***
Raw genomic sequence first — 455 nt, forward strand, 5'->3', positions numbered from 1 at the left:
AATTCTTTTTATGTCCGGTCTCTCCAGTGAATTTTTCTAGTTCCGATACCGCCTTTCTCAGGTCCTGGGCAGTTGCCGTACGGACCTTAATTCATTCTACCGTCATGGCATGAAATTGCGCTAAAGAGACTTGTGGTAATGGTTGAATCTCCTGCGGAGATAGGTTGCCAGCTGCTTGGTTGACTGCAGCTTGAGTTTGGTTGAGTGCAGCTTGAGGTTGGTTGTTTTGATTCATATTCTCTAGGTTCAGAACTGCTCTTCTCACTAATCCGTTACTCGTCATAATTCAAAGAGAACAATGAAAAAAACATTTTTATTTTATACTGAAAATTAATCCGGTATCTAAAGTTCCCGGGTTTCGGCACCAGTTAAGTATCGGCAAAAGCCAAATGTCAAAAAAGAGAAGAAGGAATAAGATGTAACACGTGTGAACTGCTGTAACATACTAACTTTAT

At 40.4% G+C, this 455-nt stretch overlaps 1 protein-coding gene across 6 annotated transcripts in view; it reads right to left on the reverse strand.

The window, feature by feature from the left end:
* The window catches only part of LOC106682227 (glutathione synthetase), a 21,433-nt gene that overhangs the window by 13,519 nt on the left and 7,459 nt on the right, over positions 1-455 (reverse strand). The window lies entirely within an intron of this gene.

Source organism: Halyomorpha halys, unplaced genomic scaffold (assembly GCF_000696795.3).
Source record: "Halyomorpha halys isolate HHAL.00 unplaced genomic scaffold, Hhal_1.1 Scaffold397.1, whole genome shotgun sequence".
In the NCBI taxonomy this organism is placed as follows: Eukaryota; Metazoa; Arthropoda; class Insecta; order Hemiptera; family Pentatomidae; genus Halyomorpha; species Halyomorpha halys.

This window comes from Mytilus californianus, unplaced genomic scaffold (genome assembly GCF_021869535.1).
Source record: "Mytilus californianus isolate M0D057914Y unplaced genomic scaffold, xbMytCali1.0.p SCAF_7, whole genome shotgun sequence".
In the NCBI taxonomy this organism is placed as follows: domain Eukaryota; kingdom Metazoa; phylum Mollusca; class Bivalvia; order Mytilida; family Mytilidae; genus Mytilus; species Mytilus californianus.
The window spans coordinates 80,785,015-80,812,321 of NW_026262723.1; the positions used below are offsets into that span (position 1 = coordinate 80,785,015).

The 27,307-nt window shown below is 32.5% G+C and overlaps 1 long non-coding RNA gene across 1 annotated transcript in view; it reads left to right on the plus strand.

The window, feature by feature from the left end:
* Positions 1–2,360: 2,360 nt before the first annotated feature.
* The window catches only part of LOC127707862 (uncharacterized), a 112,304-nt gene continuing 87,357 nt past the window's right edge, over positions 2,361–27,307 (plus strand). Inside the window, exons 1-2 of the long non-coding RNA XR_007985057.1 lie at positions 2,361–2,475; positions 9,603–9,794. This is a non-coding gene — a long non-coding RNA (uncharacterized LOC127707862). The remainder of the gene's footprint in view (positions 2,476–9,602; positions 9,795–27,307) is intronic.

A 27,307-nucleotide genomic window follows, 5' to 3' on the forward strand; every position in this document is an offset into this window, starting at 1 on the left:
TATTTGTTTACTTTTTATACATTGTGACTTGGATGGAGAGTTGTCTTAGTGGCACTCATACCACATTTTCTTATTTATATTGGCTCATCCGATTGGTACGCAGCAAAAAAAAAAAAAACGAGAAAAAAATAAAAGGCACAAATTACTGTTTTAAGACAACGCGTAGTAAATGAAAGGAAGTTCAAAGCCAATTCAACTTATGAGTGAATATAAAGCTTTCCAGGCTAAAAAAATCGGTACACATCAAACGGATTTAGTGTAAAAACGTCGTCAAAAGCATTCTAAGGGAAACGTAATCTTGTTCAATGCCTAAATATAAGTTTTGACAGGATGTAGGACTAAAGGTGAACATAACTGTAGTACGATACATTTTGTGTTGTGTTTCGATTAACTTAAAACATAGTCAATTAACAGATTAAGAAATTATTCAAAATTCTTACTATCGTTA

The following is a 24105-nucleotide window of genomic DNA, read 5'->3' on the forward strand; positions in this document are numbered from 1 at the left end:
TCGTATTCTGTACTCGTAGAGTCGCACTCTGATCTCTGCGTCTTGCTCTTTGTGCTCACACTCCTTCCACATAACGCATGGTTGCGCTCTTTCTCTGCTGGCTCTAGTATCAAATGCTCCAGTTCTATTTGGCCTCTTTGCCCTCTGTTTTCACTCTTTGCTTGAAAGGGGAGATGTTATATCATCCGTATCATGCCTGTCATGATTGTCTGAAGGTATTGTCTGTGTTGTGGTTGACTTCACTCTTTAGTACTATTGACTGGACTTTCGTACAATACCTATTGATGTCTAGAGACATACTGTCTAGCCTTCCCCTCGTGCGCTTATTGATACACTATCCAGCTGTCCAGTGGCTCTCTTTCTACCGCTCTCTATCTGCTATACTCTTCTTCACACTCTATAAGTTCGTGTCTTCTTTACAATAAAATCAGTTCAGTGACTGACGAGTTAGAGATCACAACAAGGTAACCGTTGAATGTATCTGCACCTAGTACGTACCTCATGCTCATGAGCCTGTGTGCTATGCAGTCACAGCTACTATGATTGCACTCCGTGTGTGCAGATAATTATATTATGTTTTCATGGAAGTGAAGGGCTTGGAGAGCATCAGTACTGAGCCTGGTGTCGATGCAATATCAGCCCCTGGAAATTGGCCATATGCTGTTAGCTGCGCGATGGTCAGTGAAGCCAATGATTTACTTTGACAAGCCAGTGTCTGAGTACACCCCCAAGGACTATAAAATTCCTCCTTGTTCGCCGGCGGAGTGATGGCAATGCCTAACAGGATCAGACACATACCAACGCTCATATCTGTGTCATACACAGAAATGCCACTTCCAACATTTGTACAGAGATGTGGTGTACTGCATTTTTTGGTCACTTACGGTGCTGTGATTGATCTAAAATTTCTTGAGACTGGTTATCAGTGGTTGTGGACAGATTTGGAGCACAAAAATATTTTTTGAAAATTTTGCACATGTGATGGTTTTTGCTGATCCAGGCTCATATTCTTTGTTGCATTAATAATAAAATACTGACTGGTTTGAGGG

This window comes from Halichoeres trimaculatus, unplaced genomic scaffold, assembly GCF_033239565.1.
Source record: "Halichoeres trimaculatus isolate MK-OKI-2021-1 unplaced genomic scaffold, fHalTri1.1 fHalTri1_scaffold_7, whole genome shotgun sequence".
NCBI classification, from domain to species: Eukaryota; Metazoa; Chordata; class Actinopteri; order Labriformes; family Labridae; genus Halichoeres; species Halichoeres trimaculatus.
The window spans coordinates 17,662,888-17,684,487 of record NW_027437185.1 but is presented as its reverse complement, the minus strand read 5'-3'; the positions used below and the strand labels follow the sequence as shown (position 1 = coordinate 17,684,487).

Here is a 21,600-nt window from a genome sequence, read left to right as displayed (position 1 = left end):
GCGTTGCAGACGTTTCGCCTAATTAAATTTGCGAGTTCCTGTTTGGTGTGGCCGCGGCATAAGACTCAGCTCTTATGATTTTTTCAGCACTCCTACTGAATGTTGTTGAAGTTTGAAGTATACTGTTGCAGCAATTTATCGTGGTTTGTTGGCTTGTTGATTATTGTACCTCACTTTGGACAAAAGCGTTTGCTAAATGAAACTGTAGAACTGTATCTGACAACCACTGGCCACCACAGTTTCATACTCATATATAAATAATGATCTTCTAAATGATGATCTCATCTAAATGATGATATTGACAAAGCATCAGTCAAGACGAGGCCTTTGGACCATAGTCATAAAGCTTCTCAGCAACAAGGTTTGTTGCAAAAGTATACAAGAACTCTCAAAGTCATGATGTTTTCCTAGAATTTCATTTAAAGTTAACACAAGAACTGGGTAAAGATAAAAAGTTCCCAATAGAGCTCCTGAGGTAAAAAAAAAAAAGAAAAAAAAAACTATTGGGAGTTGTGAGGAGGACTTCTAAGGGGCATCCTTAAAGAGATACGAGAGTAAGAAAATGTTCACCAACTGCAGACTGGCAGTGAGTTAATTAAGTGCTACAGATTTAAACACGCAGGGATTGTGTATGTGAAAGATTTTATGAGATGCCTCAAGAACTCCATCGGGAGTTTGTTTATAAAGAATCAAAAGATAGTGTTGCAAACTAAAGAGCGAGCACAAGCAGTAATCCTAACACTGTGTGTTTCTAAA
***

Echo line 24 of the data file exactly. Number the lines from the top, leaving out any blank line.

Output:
The window spans coordinates 17,662,888-17,684,487 of record NW_027437185.1 but is presented as its reverse complement, the minus strand read 5'-3'; the positions used below and the strand labels follow the sequence as shown (position 1 = coordinate 17,684,487).